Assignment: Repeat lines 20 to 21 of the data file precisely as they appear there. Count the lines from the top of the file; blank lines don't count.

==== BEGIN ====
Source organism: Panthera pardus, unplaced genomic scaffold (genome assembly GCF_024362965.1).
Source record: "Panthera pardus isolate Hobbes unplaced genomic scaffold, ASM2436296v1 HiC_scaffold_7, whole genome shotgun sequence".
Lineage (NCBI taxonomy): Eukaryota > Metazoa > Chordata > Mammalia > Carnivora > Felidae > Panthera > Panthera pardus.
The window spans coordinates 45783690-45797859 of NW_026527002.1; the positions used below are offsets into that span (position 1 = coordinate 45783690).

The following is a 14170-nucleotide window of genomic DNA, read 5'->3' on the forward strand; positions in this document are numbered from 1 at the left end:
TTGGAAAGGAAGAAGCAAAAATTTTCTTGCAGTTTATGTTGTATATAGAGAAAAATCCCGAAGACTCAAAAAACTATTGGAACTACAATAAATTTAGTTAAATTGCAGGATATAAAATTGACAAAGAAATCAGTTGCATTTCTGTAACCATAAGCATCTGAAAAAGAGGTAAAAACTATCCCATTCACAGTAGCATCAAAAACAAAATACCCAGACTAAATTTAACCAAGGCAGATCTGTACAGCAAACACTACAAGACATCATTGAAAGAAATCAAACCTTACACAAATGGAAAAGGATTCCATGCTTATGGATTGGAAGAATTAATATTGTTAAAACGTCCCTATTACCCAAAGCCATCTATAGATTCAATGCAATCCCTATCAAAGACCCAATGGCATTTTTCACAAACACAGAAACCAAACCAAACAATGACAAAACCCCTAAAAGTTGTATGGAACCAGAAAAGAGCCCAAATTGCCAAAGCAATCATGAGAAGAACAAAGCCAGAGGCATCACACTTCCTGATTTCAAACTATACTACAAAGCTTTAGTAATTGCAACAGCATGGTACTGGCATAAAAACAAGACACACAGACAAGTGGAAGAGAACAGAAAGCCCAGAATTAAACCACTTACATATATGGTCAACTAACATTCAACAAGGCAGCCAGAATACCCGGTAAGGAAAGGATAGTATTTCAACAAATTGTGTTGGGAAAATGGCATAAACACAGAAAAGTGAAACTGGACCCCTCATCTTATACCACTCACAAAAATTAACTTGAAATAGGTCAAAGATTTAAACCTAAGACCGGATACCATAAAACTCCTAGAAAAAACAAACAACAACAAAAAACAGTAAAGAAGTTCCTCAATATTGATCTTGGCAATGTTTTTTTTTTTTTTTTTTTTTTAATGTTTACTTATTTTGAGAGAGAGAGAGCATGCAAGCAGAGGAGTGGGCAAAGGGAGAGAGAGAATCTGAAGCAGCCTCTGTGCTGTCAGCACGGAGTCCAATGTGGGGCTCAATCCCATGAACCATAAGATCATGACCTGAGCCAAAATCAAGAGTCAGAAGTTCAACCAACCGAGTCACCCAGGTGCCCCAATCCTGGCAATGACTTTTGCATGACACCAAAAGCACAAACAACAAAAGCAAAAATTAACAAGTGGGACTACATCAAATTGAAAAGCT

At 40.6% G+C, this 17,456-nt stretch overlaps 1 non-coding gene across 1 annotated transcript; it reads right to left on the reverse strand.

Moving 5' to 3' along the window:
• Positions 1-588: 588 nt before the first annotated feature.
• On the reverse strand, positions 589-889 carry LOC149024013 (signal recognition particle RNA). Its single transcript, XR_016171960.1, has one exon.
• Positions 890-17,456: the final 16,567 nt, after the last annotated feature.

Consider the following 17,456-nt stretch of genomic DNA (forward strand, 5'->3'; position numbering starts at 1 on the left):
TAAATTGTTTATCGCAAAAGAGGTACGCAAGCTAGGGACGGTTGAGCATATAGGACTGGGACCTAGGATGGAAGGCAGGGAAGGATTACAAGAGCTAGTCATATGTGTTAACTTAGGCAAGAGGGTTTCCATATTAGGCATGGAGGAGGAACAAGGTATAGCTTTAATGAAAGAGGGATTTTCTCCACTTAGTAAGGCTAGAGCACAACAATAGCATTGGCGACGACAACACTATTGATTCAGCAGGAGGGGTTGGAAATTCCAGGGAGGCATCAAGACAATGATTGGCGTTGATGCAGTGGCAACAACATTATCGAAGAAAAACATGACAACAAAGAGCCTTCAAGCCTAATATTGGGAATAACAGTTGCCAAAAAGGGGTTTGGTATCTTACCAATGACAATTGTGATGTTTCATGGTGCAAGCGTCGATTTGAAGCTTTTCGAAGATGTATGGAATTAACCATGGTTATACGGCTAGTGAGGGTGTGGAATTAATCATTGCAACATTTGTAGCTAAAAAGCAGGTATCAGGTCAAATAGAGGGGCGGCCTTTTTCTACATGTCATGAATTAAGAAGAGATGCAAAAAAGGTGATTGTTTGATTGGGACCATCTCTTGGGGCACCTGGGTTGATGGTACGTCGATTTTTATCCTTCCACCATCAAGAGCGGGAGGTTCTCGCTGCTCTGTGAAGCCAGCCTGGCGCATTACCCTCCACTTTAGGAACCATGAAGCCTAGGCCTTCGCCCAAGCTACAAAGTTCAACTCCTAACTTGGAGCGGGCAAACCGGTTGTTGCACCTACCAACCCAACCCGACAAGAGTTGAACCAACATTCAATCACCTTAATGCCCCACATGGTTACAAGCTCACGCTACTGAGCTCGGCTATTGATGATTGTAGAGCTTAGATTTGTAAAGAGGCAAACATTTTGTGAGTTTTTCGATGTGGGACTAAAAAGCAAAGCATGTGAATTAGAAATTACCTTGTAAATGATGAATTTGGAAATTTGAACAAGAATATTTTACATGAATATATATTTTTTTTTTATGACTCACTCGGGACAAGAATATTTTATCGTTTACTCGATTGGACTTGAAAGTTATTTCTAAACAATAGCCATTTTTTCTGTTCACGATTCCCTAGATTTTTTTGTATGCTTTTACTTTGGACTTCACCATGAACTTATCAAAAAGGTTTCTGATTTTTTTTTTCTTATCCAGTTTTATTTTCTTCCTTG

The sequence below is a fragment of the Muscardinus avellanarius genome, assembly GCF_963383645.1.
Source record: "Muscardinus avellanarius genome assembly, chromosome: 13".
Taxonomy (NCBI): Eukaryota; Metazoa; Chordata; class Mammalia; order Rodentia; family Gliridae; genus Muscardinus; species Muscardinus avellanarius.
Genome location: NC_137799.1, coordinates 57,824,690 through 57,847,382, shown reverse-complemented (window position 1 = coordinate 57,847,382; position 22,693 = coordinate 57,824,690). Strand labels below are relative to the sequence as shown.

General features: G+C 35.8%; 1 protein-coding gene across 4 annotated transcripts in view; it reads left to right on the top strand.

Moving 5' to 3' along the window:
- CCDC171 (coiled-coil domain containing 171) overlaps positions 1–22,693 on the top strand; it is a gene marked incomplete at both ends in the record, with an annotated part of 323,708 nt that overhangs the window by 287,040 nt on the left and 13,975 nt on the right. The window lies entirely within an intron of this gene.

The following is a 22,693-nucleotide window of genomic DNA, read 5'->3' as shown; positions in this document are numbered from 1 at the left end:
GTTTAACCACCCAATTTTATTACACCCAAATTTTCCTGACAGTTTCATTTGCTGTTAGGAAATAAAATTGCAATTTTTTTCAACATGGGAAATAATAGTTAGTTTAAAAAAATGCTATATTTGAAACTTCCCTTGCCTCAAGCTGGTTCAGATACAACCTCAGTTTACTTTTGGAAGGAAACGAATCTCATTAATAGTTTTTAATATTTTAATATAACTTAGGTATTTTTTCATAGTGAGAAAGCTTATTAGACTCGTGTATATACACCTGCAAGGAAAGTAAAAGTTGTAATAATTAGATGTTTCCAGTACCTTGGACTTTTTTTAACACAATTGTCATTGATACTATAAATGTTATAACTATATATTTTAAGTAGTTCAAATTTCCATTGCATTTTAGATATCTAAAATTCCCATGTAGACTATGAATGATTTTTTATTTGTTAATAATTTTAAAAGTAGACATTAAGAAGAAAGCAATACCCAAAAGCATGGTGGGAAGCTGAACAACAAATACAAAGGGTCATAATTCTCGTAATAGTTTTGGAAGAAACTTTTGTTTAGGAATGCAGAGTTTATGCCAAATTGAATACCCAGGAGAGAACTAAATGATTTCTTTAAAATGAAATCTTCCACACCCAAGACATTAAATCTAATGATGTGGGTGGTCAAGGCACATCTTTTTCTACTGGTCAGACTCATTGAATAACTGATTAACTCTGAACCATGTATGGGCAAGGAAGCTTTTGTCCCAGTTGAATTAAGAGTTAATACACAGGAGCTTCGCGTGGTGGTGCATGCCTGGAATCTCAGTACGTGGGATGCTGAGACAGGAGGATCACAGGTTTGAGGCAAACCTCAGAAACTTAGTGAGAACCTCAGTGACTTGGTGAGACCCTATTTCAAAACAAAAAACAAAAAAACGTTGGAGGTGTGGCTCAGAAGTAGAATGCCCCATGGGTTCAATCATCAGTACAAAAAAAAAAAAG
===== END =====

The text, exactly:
- CCDC171 (coiled-coil domain containing 171) overlaps positions 1–22,693 on the top strand; it is a gene marked incomplete at both ends in the record, with an annotated part of 323,708 nt that overhangs the window by 287,040 nt on the left and 13,975 nt on the right. The window lies entirely within an intron of this gene.

The following is a 22,693-nucleotide window of genomic DNA, read 5'->3' as shown; positions in this document are numbered from 1 at the left end: